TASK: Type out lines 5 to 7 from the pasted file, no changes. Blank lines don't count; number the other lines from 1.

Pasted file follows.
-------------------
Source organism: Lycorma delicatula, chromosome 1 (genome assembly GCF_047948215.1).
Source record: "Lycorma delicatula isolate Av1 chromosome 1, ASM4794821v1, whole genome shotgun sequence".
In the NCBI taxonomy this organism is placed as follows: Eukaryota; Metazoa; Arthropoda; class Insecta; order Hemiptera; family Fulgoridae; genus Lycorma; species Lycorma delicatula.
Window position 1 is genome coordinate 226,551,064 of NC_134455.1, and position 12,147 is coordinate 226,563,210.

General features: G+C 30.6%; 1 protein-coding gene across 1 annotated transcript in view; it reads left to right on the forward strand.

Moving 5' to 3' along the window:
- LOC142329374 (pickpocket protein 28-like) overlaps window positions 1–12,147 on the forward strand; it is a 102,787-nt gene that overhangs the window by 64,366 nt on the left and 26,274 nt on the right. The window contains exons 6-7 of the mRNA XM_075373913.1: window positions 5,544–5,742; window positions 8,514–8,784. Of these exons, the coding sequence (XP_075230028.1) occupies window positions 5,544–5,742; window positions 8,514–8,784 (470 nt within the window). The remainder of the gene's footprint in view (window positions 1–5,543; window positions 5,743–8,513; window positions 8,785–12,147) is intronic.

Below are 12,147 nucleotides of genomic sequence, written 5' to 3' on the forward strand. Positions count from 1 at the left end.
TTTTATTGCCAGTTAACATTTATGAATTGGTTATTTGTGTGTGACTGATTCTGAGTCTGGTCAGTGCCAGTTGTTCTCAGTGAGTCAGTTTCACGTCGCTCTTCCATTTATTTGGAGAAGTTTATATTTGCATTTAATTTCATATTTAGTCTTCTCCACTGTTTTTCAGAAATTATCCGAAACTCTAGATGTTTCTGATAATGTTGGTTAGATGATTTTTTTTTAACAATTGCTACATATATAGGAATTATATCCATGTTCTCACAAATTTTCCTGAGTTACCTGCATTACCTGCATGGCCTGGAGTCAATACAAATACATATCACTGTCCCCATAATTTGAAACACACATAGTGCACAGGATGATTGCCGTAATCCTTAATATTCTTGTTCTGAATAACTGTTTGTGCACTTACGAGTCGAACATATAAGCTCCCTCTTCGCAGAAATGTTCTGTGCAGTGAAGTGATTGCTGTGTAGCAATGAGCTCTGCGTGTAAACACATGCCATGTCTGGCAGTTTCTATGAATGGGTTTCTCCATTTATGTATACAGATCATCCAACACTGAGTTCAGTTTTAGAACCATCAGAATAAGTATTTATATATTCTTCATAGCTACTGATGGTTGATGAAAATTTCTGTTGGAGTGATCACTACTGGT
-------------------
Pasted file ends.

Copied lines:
General features: G+C 30.6%; 1 protein-coding gene across 1 annotated transcript in view; it reads left to right on the forward strand.

Moving 5' to 3' along the window:
- LOC142329374 (pickpocket protein 28-like) overlaps window positions 1–12,147 on the forward strand; it is a 102,787-nt gene that overhangs the window by 64,366 nt on the left and 26,274 nt on the right. The window contains exons 6-7 of the mRNA XM_075373913.1: window positions 5,544–5,742; window positions 8,514–8,784. Of these exons, the coding sequence (XP_075230028.1) occupies window positions 5,544–5,742; window positions 8,514–8,784 (470 nt within the window). The remainder of the gene's footprint in view (window positions 1–5,543; window positions 5,743–8,513; window positions 8,785–12,147) is intronic.